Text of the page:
In-Office Laboratory Techniques
The impressions were taken into our in-office lab and disinfected. They were then immediately poured with Mach (Parkell) vinyl polysiloxane material. The base was poured-up using the bite registration and placed on a disposable articulator as an index. Next, any slight undercuts were filled with wax (Classic Opaque Sculpting Wax [Renfert] and the UltraWaxer [Kerr]) on the model (Figure 3). The first layer of indirect composite (Premise universal composite [Kerr]) in a dentin shade was placed and cured (Figure 4). Once the tooth was built up incrementally with dentin, an incisal or enamel shade was layered to create a more lifelike appearance (Figure 5). These restorations were placed in the Belle Glass curing unit (under light, pressure, and heat) for the recommended time limit. Once the inlays were cured, they were microetched, steam cleaned (Steaman Jr. [Bar Instruments]), and placed back on the models to check for fit. The margins were trimmed with various burs and then the restorations were polished using a bristle brush with polishing paste and a chamois wheel for a final high shine (Figure 6).
Tom M. Limoli, Jr
Try-In and Delivery
The inlays were then tried in the patient’s mouth to ensure that the fit was good. Any voids around the margins will be filled in during the cementation process (Figure 7). Once the fit was verified in the mouth, the split rubber dam and Fender Wedges were placed, while an assistant etched and primed the inlays prior to seating (Figure 8). Next, the teeth were etched, and a fifth generation bonding agent (OptiBond Solo Plus [Kerr]) was placed. Flowable (Premise universal composite) was used to bond the inlays. Excess cement was removed and the occlusion was adjusted accordingly (Figure 9).
The patient loved the way her teeth looked and felt, but she appreciated our conservative approach more than anything. She even brought up the difference between her 3-unit bridge on the left side—the process she went through to have that done versus the partial coverage inlays on her right side—and how she wished she had done this for both sides (Figure 10).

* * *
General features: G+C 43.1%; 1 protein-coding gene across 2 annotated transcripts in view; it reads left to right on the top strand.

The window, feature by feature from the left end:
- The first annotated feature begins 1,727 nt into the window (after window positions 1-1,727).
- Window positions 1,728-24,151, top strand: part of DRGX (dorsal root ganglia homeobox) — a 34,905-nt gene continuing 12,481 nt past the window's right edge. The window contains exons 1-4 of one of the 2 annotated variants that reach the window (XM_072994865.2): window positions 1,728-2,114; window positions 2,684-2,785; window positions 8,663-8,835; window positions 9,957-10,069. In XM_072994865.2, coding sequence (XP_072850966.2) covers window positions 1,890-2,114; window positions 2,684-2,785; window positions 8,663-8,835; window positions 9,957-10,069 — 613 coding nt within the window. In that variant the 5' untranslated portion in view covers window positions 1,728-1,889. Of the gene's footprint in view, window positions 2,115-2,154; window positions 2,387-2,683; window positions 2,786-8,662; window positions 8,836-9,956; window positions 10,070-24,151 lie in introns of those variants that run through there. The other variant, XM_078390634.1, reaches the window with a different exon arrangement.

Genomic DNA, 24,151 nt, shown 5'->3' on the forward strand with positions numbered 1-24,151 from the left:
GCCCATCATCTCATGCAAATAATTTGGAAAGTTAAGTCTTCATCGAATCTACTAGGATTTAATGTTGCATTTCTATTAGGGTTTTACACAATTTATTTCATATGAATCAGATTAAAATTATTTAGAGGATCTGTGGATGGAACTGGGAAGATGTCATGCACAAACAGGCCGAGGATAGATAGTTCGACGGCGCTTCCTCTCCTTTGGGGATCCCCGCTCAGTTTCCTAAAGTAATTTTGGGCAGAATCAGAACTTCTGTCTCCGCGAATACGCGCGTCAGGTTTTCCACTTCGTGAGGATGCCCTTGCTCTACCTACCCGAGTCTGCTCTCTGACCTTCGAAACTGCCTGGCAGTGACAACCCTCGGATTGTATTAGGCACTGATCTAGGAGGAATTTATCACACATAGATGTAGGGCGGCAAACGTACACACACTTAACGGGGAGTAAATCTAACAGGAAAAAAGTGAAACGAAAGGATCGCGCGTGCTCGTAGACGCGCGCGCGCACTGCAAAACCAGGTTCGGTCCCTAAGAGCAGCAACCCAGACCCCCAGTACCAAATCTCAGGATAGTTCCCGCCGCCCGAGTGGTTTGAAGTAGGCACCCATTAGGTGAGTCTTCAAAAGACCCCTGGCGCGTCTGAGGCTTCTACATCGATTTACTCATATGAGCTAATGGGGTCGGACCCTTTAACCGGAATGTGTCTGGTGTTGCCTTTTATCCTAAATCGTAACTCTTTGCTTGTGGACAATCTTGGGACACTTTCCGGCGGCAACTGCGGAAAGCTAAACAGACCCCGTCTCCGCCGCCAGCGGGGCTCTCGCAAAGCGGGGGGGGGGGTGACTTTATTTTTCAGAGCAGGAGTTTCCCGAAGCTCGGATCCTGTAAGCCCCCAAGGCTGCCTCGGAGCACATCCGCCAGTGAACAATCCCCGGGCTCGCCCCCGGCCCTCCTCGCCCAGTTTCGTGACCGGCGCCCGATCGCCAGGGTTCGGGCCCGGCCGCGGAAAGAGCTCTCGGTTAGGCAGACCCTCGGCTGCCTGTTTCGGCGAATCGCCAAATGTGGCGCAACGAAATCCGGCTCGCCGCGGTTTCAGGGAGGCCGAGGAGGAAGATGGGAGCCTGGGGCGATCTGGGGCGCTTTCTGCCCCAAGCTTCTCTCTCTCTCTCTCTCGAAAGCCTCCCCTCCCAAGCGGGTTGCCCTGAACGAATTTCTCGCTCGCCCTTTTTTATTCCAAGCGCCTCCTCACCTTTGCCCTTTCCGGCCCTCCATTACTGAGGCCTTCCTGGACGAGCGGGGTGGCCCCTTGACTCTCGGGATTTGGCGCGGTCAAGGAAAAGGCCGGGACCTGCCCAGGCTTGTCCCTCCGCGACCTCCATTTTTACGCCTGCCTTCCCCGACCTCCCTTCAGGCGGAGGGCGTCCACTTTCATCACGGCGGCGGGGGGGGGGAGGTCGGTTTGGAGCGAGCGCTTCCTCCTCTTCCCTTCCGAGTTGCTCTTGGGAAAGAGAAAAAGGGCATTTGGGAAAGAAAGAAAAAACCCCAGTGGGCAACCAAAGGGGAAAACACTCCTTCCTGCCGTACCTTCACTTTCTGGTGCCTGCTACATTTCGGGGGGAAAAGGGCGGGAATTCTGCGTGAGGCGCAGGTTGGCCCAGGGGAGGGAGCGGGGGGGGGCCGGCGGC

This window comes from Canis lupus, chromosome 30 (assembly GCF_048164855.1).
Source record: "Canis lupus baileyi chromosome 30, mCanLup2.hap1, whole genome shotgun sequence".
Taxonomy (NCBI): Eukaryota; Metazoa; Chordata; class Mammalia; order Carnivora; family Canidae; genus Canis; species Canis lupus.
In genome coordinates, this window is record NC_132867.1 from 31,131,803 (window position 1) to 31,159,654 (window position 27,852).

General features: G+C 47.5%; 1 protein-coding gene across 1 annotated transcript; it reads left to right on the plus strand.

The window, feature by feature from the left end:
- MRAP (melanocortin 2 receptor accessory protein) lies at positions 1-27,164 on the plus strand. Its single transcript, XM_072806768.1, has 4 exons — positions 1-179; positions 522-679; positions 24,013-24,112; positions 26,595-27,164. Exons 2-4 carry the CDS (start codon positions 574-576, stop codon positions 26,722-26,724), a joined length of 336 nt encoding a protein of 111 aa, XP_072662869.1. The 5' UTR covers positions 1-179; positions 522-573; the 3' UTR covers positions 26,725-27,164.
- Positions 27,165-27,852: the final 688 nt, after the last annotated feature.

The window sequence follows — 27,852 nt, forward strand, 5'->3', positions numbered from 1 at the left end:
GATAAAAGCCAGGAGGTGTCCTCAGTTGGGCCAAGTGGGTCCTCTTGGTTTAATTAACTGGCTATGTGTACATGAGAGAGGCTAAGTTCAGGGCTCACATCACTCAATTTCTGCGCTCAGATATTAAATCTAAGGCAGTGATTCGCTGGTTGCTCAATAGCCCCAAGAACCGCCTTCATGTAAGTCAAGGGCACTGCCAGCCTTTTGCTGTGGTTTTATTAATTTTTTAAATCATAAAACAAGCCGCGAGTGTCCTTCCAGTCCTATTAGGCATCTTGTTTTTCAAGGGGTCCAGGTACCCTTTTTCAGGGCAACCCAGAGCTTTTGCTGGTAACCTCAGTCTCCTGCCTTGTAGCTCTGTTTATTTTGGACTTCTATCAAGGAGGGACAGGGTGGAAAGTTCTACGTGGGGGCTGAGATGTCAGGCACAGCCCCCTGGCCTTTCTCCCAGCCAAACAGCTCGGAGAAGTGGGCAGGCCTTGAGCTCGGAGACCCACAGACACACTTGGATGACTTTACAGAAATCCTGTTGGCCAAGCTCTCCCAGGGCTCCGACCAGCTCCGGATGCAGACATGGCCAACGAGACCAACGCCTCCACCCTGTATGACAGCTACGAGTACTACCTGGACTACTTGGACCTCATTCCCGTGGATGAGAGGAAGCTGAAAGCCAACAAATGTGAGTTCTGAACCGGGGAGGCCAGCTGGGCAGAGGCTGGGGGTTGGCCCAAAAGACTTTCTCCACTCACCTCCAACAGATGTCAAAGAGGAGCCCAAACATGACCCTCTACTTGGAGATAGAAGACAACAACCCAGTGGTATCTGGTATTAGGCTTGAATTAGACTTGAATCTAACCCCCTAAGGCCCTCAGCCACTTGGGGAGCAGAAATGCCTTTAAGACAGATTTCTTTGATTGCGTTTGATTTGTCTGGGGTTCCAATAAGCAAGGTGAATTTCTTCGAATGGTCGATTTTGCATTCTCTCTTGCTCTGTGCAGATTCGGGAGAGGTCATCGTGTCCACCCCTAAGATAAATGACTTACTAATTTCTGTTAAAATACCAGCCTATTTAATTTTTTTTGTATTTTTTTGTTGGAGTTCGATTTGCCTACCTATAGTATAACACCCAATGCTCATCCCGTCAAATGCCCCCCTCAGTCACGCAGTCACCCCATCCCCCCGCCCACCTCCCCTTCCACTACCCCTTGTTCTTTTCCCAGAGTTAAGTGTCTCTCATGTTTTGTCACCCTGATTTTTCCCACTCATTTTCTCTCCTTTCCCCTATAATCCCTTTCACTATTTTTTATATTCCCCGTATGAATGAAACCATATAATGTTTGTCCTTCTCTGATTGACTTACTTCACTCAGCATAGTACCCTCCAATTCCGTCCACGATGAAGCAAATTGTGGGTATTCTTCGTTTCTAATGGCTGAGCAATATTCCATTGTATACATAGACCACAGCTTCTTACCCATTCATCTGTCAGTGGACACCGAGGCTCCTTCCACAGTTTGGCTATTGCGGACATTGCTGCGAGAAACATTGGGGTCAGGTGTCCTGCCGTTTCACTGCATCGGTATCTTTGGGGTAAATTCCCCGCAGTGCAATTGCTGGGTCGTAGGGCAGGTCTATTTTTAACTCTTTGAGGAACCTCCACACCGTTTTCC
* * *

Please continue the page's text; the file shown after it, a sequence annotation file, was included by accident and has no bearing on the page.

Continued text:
A laboratory-processed composite restoration is recommended whenever a highly aesthetic one-visit restoration is desired. These fully-cured and durable restorations exhibit desirable characteristics, including: excellent marginal integrity, minimal porosity, minimal polymerization shrinkage, fully-cured, very durable, high tensile strength, high surface hardness, and very smooth surfaces resulting in less plaque accumulation and better gingival health.4
Laboratory-fabricated indirect composite resin restorations provide an incredible solution that will preserve, not diminish, natural tooth structure for our patients. Patients in your practice will recognize the value of these services and will appreciate your efforts—what an excellent practice builder!
- Christensen GL, Ruiz JL. Restorative dentistry: current developments and a look to the future. Dent Today. 2008;27:98-102.
- Nash R. Composite onlays. Dent Prod Rep. 2008:74-77.
- Trushkowsky R. Reversible-irreversible hydrocolloid impressions for composite onlays. Dent Today. 2005;24:58-61.
- Christensen GJ. The advantages of minimally invasive dentistry [comment and author reply appear in J Am Dent Assoc. 2006;137:296-300]. J Am Dent Assoc. 2005;136:1563-1565.
Dr. Berland is a Fellow of the American Academy of Cosmetic Dentistry, the co-creator of the Lorin Library Smile Style Guide, and the developer of the Web site denturewearers.com. He also is the founder of Berland Dental Arts, a multidoctor specialty practice celebrating 25 years in the Dallas Arts District that pioneered the concept of spa dentistry. He currently serves as the editor of the Cosmetic Dental Tribune. Dr. Berland is also the creator of “Biomimetic Same Day Inlay/Onlays,” and “The Latest and Greatest in Cosmetic Dentistry—A Full Mouth Rehab in 2 Visits,” both awarded 8 Academy of General Dentistry credits. His unique approach to dentistry has been featured on television and publications such as 20/20, Time, Town & Country, Reader’s Digest, GQ, US News & World Report, Woman’s World, Details, Dallas Morning News, Good Morning Texas, and D magazine. In 2008, The American Academy of Cosmetic Dentistry honored Dr. Berland with the 2008 Outstanding Contributions to the Art and Science of Cosmetic Dentistry Award. He can be reached via email at email@example.com.
Dr. Kong began her career working with a master ceramist in one of the world’s finest dental laboratories. She graduated from Baylor College of Dentistry, where she has served on faculty. She can be reached at firstname.lastname@example.org.
Disclosure: The authors report no conflicts of interest.